Blue Ridge relies upon independent appraisals to determine the value of the real estate that secures a significant portion of its loans and the value of foreclosed properties carried on its books, and the values indicated by such appraisals may not be realizable if it is forced to foreclose upon such loans or liquidate such foreclosed property.

As indicated above, a significant portion of Blue Ridge’s loan portfolio consists of loans secured by real estate and it also holds a portfolio of foreclosed properties. Blue Ridge relies upon independent appraisers to estimate the value of such real estate. Appraisals are only estimates of value and the independent appraisers may make mistakes of fact or judgment that adversely affect the reliability of their appraisals. In addition, events occurring after the initial appraisal may cause the value of the real estate to increase or decrease. As a result of any of these factors, the real estate securing some of Blue Ridge’s loans and the foreclosed properties held by Blue Ridge may be more or less valuable than anticipated. If a default occurs on a loan secured by real estate that is less valuable than originally estimated, Blue Ridge may not be able to recover the outstanding balance of the loan. It may also be unable to sell its foreclosed properties for the values estimated by their appraisals.

Blue Ridge is exposed to risk of environmental liabilities with respect to properties to which it takes title.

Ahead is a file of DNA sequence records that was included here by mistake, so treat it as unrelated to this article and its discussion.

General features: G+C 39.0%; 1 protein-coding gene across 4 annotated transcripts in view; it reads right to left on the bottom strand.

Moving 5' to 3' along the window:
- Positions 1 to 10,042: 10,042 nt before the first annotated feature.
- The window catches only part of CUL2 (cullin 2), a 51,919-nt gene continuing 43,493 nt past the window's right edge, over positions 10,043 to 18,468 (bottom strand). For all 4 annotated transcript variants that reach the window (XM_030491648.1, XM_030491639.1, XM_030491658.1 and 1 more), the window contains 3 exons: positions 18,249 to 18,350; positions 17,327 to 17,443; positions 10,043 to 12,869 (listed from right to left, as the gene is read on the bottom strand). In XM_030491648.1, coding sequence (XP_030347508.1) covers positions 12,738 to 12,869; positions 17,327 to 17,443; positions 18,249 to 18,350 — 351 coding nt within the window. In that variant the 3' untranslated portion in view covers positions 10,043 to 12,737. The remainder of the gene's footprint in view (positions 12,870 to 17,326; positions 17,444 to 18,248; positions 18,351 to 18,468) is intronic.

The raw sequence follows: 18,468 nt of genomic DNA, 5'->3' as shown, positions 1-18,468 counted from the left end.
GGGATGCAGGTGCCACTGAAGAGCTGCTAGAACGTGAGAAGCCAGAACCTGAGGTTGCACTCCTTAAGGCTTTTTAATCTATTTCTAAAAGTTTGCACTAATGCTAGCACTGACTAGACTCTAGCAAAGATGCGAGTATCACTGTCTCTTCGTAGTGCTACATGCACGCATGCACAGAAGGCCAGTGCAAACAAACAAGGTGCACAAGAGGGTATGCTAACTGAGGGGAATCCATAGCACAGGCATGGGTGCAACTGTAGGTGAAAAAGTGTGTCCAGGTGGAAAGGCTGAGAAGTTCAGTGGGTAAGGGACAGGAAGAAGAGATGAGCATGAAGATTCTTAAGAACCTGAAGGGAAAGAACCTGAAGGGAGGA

In the course of its business, Blue Ridge may foreclose and take title to real estate, potentially becoming subject to environmental liabilities associated with the properties. Blue Ridge may be held liable to a governmental entity or to third parties for property damage, personal injury, investigation and clean-up costs or Blue Ridge may be required to investigate or clean up hazardous or toxic substances or chemical releases at a property. Costs associated with investigation or remediation activities can be substantial. If Blue Ridge is the owner or former owner of a contaminated site, it may be subject to common law claims by third parties based on damages and costs resulting from environmental contamination emanating from the property. These costs and claims could adversely affect Blue Ridge’s business.

Blue Ridge is not obligated to pay dividends and its ability to pay dividends is limited.